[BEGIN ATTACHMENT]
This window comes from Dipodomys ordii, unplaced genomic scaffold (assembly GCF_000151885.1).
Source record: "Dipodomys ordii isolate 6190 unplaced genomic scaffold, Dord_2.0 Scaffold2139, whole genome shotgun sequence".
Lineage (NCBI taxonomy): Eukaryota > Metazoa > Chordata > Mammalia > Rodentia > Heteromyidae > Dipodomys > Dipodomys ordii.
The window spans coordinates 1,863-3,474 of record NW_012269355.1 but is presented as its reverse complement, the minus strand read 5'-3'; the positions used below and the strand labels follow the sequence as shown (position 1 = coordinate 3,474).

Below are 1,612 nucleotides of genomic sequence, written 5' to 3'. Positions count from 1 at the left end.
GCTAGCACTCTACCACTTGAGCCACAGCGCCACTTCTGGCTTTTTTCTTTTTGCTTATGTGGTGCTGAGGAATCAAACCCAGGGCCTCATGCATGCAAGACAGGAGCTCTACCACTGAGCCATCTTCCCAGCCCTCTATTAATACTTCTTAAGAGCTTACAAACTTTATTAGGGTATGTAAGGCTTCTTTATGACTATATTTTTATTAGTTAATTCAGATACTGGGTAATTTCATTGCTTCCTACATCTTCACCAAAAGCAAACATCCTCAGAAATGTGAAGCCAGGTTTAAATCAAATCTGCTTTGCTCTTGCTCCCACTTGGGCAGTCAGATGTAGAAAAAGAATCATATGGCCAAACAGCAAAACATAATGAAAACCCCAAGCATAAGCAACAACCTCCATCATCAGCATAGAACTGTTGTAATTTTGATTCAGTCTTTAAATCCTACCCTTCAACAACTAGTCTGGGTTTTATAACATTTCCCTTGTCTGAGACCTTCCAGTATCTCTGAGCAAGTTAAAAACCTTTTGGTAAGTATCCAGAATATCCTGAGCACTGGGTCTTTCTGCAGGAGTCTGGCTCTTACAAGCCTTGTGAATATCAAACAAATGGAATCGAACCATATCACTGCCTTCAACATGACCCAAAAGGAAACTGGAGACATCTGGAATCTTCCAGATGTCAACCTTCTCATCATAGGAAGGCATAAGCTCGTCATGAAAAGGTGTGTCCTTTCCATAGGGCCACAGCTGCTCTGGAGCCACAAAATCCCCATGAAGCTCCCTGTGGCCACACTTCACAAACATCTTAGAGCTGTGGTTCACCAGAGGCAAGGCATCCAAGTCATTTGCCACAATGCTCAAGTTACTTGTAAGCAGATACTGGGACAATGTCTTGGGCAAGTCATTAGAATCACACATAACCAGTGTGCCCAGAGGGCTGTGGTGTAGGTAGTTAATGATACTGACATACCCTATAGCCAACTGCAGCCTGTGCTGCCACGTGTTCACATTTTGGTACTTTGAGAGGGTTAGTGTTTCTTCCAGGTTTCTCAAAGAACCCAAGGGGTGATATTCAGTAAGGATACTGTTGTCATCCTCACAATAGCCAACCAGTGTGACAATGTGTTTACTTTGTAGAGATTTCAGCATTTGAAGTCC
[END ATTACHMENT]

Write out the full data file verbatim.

This window comes from Dipodomys ordii, unplaced genomic scaffold (assembly GCF_000151885.1).
Source record: "Dipodomys ordii isolate 6190 unplaced genomic scaffold, Dord_2.0 Scaffold2139, whole genome shotgun sequence".
Lineage (NCBI taxonomy): Eukaryota > Metazoa > Chordata > Mammalia > Rodentia > Heteromyidae > Dipodomys > Dipodomys ordii.
The window spans coordinates 1,863-3,474 of record NW_012269355.1 but is presented as its reverse complement, the minus strand read 5'-3'; the positions used below and the strand labels follow the sequence as shown (position 1 = coordinate 3,474).

Below are 1,612 nucleotides of genomic sequence, written 5' to 3'. Positions count from 1 at the left end.
GCTAGCACTCTACCACTTGAGCCACAGCGCCACTTCTGGCTTTTTTCTTTTTGCTTATGTGGTGCTGAGGAATCAAACCCAGGGCCTCATGCATGCAAGACAGGAGCTCTACCACTGAGCCATCTTCCCAGCCCTCTATTAATACTTCTTAAGAGCTTACAAACTTTATTAGGGTATGTAAGGCTTCTTTATGACTATATTTTTATTAGTTAATTCAGATACTGGGTAATTTCATTGCTTCCTACATCTTCACCAAAAGCAAACATCCTCAGAAATGTGAAGCCAGGTTTAAATCAAATCTGCTTTGCTCTTGCTCCCACTTGGGCAGTCAGATGTAGAAAAAGAATCATATGGCCAAACAGCAAAACATAATGAAAACCCCAAGCATAAGCAACAACCTCCATCATCAGCATAGAACTGTTGTAATTTTGATTCAGTCTTTAAATCCTACCCTTCAACAACTAGTCTGGGTTTTATAACATTTCCCTTGTCTGAGACCTTCCAGTATCTCTGAGCAAGTTAAAAACCTTTTGGTAAGTATCCAGAATATCCTGAGCACTGGGTCTTTCTGCAGGAGTCTGGCTCTTACAAGCCTTGTGAATATCAAACAAATGGAATCGAACCATATCACTGCCTTCAACATGACCCAAAAGGAAACTGGAGACATCTGGAATCTTCCAGATGTCAACCTTCTCATCATAGGAAGGCATAAGCTCGTCATGAAAAGGTGTGTCCTTTCCATAGGGCCACAGCTGCTCTGGAGCCACAAAATCCCCATGAAGCTCCCTGTGGCCACACTTCACAAACATCTTAGAGCTGTGGTTCACCAGAGGCAAGGCATCCAAGTCATTTGCCACAATGCTCAAGTTACTTGTAAGCAGATACTGGGACAATGTCTTGGGCAAGTCATTAGAATCACACATAACCAGTGTGCCCAGAGGGCTGTGGTGTAGGTAGTTAATGATACTGACATACCCTATAGCCAACTGCAGCCTGTGCTGCCACGTGTTCACATTTTGGTACTTTGAGAGGGTTAGTGTTTCTTCCAGGTTTCTCAAAGAACCCAAGGGGTGATATTCAGTAAGGATACTGTTGTCATCCTCACAATAGCCAACCAGTGTGACAATGTGTTTACTTTGTAGAGATTTCAGCATTTGAAGTCC